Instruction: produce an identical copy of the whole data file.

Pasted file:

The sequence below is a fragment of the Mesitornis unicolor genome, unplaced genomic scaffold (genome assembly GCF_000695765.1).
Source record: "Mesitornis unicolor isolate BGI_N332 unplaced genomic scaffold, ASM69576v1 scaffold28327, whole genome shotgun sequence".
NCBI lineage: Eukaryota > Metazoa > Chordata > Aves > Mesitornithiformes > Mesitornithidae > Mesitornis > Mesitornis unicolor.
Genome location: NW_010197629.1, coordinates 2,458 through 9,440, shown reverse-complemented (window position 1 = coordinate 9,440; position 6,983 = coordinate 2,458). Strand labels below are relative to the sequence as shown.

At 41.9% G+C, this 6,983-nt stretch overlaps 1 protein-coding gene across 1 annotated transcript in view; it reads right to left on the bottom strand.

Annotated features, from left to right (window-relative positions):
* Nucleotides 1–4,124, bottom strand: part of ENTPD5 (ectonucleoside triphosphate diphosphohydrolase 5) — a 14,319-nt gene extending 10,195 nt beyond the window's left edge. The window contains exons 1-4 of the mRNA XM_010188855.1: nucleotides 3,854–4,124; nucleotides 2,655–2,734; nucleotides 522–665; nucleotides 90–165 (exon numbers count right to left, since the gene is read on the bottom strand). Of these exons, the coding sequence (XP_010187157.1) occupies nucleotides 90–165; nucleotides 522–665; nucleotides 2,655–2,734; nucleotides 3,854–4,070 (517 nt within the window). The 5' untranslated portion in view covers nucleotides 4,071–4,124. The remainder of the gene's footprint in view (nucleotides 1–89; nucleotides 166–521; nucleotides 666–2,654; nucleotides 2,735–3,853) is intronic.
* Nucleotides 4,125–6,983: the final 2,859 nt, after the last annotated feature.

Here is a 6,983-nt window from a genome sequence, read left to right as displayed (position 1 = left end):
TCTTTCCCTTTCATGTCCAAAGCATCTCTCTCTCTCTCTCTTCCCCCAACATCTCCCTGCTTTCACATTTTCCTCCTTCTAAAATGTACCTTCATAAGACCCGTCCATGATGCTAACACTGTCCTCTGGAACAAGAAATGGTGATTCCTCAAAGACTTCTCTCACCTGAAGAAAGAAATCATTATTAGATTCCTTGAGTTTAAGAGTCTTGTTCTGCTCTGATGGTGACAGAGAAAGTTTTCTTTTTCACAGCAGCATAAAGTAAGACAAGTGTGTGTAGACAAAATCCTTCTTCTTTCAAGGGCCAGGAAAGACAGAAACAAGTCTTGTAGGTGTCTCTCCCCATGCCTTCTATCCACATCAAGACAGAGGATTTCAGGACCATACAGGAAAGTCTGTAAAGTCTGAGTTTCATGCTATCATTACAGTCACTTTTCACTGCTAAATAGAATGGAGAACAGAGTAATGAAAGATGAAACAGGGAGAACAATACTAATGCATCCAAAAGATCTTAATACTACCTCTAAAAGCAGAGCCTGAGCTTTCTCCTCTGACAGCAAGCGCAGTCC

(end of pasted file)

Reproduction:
The sequence below is a fragment of the Mesitornis unicolor genome, unplaced genomic scaffold (genome assembly GCF_000695765.1).
Source record: "Mesitornis unicolor isolate BGI_N332 unplaced genomic scaffold, ASM69576v1 scaffold28327, whole genome shotgun sequence".
NCBI lineage: Eukaryota > Metazoa > Chordata > Aves > Mesitornithiformes > Mesitornithidae > Mesitornis > Mesitornis unicolor.
Genome location: NW_010197629.1, coordinates 2,458 through 9,440, shown reverse-complemented (window position 1 = coordinate 9,440; position 6,983 = coordinate 2,458). Strand labels below are relative to the sequence as shown.

At 41.9% G+C, this 6,983-nt stretch overlaps 1 protein-coding gene across 1 annotated transcript in view; it reads right to left on the bottom strand.

Annotated features, from left to right (window-relative positions):
* Nucleotides 1–4,124, bottom strand: part of ENTPD5 (ectonucleoside triphosphate diphosphohydrolase 5) — a 14,319-nt gene extending 10,195 nt beyond the window's left edge. The window contains exons 1-4 of the mRNA XM_010188855.1: nucleotides 3,854–4,124; nucleotides 2,655–2,734; nucleotides 522–665; nucleotides 90–165 (exon numbers count right to left, since the gene is read on the bottom strand). Of these exons, the coding sequence (XP_010187157.1) occupies nucleotides 90–165; nucleotides 522–665; nucleotides 2,655–2,734; nucleotides 3,854–4,070 (517 nt within the window). The 5' untranslated portion in view covers nucleotides 4,071–4,124. The remainder of the gene's footprint in view (nucleotides 1–89; nucleotides 166–521; nucleotides 666–2,654; nucleotides 2,735–3,853) is intronic.
* Nucleotides 4,125–6,983: the final 2,859 nt, after the last annotated feature.

Here is a 6,983-nt window from a genome sequence, read left to right as displayed (position 1 = left end):
TCTTTCCCTTTCATGTCCAAAGCATCTCTCTCTCTCTCTCTTCCCCCAACATCTCCCTGCTTTCACATTTTCCTCCTTCTAAAATGTACCTTCATAAGACCCGTCCATGATGCTAACACTGTCCTCTGGAACAAGAAATGGTGATTCCTCAAAGACTTCTCTCACCTGAAGAAAGAAATCATTATTAGATTCCTTGAGTTTAAGAGTCTTGTTCTGCTCTGATGGTGACAGAGAAAGTTTTCTTTTTCACAGCAGCATAAAGTAAGACAAGTGTGTGTAGACAAAATCCTTCTTCTTTCAAGGGCCAGGAAAGACAGAAACAAGTCTTGTAGGTGTCTCTCCCCATGCCTTCTATCCACATCAAGACAGAGGATTTCAGGACCATACAGGAAAGTCTGTAAAGTCTGAGTTTCATGCTATCATTACAGTCACTTTTCACTGCTAAATAGAATGGAGAACAGAGTAATGAAAGATGAAACAGGGAGAACAATACTAATGCATCCAAAAGATCTTAATACTACCTCTAAAAGCAGAGCCTGAGCTTTCTCCTCTGACAGCAAGCGCAGTCC